There is no “right” way to discover yourself. You are completely unique, so your journey to self-discovery will be unique to you. Many people find that meditation or journalling helps to reveal their inner feelings. Taking time to go for a walk in nature will allow you to block out distractions and focus inward. Using your body, by stretching or doing yoga, will help you to connect not only with your mind but with your body too.
5. Flex Your Positivity
Staying positive, regardless of the situation, is crucial when it comes to increasing your resilience.
“Research shows that on average, negative events impact people five times as much as positive events do. Resilient people, however, keep the negative from having such a powerful impact by focusing on what’s positive in the situation, ” says Heidi Reeder, Ph.D., author of Commit To Win: How To Harness the Four Elements of Commitment To Reach Your Goals, and professor at Boise State University.
To help increase your positivity, spend 10-minutes every morning writing down 3 things that you are thankful for in your life. That way, when you’re down in the dumps you can look to your notes and always find the positives in your life.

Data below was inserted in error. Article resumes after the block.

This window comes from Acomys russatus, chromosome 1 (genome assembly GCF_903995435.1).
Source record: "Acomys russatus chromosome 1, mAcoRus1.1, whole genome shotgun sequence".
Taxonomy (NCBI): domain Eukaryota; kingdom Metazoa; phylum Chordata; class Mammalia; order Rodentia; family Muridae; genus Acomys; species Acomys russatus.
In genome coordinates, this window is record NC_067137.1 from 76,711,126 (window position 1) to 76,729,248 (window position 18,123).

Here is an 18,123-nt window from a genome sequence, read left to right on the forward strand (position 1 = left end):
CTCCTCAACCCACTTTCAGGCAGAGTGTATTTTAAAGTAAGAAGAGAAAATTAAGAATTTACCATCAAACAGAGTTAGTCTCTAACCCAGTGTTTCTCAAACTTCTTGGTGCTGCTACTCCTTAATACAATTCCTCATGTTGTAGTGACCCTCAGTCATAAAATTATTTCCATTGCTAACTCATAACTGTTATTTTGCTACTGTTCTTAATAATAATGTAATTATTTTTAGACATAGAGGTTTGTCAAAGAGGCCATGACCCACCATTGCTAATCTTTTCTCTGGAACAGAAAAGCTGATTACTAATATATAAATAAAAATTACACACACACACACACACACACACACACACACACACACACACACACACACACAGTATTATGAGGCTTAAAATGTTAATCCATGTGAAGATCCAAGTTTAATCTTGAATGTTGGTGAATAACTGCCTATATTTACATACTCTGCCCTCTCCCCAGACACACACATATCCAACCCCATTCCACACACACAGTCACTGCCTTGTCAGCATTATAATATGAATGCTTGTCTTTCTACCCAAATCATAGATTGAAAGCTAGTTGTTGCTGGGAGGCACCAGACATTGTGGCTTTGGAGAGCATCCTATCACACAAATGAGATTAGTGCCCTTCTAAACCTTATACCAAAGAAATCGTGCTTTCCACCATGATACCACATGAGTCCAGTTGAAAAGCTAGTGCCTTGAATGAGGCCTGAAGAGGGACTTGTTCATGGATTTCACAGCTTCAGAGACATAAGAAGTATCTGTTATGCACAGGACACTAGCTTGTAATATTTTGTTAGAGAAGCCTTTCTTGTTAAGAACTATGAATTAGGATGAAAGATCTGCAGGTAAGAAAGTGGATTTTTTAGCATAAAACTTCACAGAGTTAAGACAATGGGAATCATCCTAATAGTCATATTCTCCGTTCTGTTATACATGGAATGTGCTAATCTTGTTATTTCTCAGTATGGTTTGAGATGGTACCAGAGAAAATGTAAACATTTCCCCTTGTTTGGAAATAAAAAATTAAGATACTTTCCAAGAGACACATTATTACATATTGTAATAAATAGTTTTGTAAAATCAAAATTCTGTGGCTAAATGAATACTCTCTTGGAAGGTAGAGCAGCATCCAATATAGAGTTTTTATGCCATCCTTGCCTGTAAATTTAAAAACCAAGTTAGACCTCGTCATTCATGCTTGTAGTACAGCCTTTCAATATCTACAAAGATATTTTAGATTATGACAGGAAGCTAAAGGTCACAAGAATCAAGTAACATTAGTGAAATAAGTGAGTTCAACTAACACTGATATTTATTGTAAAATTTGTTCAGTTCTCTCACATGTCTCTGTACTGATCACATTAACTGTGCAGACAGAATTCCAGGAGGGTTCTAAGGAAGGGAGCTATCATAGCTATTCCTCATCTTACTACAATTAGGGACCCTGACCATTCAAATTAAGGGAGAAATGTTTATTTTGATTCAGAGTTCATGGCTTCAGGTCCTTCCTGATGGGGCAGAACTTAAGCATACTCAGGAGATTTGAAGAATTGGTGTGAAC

It may seem like this elusive “resilient person” is perfect in every way, dealing with stressful situations calmly and smoothly, but the truth is that no one’s life is perfect, and we all struggle. All that we can do is take what we are given by the Universe and try to find the joy in this life.
“Resilient people don’t walk between the raindrops; they have scars to show for their experience. They struggle—but keep functioning anyway. Resilience is not the ability to escape unharmed. It is not about magic.” says Hara Estroff Marano, Editor-at-Large for Psychology Today.
So I ask you, are you a carrot, an egg, or a coffee bean?
 Alice G. Walton. Recovering Resilience: 7 Methods for Becoming Mentally Stronger. (Mar. 2, 2015). https://www.forbes.com/sites/alicegwalton/2015/03/02/growing-resilience-7-strategies-to-become-mentally-stronger/#531af23e7193
 Scientific Evidence that You Are Not the Body. http://www.scienceofidentityfoundation.net/yoga-philosophy/yoga-view-of-the-self/scientific-evidence-that-you-are-not-the-body
Hara Estroff Marano. The Art of Resilience. (May 1, 2003). https://www.psychologytoday.com/ca/articles/200305/the-art-resilience